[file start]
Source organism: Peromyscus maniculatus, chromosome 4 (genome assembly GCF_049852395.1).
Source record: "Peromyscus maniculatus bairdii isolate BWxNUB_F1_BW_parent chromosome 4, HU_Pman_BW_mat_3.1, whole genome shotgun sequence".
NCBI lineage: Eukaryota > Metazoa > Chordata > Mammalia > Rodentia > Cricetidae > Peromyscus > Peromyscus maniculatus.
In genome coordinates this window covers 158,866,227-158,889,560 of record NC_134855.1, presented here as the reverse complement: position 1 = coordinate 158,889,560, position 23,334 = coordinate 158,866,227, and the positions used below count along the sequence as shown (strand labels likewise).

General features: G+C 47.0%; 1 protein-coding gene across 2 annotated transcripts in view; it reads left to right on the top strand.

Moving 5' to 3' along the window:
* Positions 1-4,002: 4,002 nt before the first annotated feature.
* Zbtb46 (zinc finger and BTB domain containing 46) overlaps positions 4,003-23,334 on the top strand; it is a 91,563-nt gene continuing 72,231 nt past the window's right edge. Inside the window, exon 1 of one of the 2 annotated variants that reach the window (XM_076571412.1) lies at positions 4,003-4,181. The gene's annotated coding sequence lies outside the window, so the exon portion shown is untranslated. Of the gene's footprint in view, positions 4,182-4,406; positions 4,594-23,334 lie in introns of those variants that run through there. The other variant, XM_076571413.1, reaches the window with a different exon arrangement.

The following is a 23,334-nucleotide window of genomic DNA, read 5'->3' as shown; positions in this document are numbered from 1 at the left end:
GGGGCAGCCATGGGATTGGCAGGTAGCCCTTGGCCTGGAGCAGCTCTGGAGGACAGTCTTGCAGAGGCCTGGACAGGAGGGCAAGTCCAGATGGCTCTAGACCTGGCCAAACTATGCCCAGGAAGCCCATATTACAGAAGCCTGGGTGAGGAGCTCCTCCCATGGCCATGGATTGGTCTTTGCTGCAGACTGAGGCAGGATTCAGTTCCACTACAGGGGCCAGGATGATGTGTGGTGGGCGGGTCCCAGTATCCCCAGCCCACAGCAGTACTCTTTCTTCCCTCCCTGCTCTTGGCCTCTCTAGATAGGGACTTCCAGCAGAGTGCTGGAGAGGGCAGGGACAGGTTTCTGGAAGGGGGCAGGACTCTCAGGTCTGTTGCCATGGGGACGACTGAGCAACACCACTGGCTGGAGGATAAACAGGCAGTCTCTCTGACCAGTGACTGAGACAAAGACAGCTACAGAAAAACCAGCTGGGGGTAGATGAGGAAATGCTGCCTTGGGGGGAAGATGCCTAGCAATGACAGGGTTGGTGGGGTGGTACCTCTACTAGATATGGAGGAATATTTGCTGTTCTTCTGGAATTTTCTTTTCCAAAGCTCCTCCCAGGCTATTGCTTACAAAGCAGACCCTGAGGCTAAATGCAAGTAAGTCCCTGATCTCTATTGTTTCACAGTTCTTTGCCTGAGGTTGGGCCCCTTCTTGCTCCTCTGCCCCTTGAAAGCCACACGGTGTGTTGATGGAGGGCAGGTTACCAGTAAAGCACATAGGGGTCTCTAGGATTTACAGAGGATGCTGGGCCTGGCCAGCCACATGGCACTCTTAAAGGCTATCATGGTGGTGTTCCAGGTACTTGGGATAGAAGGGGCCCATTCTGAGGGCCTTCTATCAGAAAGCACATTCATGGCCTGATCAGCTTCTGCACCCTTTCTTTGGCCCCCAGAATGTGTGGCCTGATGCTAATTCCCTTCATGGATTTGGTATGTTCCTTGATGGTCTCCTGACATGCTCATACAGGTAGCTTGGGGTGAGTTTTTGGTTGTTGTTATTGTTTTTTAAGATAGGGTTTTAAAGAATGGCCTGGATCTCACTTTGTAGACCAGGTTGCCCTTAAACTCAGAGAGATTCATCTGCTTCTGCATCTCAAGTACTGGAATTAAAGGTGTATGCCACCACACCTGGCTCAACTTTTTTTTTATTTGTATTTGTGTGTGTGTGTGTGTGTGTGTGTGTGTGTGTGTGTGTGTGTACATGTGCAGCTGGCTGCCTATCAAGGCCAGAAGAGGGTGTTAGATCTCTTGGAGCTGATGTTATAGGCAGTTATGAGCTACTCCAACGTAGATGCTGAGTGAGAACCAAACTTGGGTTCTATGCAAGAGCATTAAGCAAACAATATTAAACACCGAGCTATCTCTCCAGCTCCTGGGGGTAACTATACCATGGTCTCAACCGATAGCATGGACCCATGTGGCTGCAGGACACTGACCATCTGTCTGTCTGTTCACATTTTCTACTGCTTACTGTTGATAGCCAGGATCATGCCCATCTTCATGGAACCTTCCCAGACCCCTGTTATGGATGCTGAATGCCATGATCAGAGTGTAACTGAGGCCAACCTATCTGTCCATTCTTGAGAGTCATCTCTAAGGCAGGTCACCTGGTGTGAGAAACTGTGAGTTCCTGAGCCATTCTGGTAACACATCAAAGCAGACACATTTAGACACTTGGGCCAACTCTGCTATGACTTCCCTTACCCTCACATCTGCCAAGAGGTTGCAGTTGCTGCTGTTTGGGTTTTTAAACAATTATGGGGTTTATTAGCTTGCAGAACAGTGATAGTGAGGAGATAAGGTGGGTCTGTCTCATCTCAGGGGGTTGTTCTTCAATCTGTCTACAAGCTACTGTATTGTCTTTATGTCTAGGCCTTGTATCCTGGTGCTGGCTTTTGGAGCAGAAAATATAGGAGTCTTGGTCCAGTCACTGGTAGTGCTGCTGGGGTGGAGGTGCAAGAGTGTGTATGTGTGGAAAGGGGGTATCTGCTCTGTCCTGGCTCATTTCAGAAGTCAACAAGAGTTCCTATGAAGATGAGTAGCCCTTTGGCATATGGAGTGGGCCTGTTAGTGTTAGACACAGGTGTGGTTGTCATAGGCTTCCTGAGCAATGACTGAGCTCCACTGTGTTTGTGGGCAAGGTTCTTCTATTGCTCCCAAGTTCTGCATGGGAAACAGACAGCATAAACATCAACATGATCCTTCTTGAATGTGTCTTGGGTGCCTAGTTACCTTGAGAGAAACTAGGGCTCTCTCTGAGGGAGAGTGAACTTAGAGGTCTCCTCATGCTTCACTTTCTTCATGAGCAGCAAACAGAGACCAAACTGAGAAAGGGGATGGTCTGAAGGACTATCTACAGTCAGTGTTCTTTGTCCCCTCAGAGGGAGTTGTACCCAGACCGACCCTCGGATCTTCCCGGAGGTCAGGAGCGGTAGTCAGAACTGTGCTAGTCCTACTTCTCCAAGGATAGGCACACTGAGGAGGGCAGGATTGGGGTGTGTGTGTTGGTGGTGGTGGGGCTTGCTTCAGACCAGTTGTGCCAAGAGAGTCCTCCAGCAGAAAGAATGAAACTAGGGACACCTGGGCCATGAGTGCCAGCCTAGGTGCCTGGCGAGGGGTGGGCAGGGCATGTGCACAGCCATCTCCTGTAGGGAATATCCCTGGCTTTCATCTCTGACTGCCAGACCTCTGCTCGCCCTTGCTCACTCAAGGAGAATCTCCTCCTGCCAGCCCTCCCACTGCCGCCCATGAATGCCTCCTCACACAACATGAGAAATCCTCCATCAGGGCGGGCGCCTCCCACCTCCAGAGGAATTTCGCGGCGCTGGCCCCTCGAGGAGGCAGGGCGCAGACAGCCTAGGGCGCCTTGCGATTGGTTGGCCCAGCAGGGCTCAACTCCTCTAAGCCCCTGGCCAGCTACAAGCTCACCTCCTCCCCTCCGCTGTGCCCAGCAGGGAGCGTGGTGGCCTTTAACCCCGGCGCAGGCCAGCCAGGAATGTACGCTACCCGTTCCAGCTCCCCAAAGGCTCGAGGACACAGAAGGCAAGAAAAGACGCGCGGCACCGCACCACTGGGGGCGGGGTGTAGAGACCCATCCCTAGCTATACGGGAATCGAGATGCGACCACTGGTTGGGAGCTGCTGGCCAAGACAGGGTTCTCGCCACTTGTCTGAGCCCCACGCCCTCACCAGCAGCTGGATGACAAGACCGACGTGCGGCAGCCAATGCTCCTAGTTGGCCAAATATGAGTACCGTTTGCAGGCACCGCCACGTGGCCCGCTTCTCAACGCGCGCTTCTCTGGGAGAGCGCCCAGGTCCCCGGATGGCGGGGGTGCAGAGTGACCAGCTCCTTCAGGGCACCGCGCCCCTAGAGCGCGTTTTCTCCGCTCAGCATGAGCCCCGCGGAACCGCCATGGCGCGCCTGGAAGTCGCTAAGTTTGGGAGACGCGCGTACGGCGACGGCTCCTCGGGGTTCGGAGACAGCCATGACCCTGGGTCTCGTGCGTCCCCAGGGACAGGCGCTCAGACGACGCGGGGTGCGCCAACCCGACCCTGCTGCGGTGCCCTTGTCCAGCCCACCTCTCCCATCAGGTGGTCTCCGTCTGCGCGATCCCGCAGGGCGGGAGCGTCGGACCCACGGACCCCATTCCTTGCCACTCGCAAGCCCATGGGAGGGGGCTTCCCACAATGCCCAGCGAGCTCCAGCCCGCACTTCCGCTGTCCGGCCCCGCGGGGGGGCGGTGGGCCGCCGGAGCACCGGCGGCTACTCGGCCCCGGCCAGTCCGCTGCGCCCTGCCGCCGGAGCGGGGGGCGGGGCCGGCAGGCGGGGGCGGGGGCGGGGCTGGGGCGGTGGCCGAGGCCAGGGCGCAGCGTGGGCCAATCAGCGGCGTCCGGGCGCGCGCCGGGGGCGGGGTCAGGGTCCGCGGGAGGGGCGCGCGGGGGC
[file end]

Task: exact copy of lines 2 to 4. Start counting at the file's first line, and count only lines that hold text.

Source record: "Peromyscus maniculatus bairdii isolate BWxNUB_F1_BW_parent chromosome 4, HU_Pman_BW_mat_3.1, whole genome shotgun sequence".
NCBI lineage: Eukaryota > Metazoa > Chordata > Mammalia > Rodentia > Cricetidae > Peromyscus > Peromyscus maniculatus.
In genome coordinates this window covers 158,866,227-158,889,560 of record NC_134855.1, presented here as the reverse complement: position 1 = coordinate 158,889,560, position 23,334 = coordinate 158,866,227, and the positions used below count along the sequence as shown (strand labels likewise).